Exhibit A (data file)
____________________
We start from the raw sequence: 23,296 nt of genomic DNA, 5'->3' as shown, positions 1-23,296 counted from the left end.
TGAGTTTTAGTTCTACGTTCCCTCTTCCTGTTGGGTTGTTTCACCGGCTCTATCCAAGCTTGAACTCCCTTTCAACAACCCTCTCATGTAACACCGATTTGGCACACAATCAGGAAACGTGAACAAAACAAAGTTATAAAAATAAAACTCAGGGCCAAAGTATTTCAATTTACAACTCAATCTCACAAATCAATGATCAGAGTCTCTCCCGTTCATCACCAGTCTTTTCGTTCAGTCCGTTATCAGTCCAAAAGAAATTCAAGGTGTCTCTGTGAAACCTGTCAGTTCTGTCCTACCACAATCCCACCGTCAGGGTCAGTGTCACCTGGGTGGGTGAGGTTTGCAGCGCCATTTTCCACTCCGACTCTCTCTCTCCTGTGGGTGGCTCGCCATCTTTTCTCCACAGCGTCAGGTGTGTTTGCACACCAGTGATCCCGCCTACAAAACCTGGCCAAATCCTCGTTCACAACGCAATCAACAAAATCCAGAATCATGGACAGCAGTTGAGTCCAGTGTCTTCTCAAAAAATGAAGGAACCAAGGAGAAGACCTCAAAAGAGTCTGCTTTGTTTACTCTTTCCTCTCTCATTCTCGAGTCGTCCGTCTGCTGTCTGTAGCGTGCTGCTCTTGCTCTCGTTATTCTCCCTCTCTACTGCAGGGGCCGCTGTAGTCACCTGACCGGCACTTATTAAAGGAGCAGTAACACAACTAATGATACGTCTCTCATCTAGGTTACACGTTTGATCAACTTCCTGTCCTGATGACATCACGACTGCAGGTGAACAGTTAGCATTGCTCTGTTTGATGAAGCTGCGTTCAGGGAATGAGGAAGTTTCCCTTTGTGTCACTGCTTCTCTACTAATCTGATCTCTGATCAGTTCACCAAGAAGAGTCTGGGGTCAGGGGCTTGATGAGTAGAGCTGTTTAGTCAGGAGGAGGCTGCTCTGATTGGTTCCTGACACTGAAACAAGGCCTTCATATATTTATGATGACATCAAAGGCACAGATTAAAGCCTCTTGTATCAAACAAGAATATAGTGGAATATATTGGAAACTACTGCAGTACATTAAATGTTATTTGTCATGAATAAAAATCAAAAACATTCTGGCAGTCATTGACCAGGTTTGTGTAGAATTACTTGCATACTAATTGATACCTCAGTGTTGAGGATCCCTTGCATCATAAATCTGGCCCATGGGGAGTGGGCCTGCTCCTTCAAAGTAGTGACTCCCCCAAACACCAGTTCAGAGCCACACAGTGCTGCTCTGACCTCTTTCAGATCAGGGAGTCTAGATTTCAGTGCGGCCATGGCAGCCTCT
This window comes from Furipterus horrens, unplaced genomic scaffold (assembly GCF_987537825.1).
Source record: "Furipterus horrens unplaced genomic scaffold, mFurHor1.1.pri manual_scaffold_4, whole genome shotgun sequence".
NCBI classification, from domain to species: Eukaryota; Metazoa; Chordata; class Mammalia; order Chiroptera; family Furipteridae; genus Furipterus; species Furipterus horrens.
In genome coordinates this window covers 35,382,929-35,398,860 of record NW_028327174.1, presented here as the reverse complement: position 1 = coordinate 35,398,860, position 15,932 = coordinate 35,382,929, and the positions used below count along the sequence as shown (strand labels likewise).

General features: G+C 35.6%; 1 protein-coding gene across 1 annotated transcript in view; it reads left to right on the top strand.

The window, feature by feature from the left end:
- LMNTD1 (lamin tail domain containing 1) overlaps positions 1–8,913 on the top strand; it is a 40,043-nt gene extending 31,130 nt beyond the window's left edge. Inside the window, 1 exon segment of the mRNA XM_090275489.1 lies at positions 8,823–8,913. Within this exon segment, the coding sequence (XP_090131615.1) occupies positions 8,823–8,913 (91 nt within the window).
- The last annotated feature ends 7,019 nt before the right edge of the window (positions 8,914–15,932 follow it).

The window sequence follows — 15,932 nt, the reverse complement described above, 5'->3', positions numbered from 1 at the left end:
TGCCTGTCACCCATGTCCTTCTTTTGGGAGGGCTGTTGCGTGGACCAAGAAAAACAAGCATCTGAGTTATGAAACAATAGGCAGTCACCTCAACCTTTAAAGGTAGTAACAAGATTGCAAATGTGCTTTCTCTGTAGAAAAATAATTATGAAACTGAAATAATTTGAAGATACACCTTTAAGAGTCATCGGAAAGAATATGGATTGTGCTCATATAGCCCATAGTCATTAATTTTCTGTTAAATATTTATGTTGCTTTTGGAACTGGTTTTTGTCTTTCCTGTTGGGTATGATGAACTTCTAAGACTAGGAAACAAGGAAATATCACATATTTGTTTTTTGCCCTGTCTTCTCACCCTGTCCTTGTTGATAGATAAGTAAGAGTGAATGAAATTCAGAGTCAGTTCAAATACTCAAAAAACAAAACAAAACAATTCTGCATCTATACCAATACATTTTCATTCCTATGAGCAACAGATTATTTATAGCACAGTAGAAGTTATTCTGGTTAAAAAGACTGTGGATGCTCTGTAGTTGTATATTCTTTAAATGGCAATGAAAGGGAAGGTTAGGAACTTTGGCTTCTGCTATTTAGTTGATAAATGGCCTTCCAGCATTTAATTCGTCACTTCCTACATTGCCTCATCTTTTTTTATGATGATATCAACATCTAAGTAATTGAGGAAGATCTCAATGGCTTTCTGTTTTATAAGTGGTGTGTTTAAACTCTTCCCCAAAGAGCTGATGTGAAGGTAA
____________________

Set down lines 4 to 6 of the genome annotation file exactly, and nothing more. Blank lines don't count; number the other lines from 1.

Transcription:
Source record: "Furipterus horrens unplaced genomic scaffold, mFurHor1.1.pri manual_scaffold_4, whole genome shotgun sequence".
NCBI classification, from domain to species: Eukaryota; Metazoa; Chordata; class Mammalia; order Chiroptera; family Furipteridae; genus Furipterus; species Furipterus horrens.
In genome coordinates this window covers 35,382,929-35,398,860 of record NW_028327174.1, presented here as the reverse complement: position 1 = coordinate 35,398,860, position 15,932 = coordinate 35,382,929, and the positions used below count along the sequence as shown (strand labels likewise).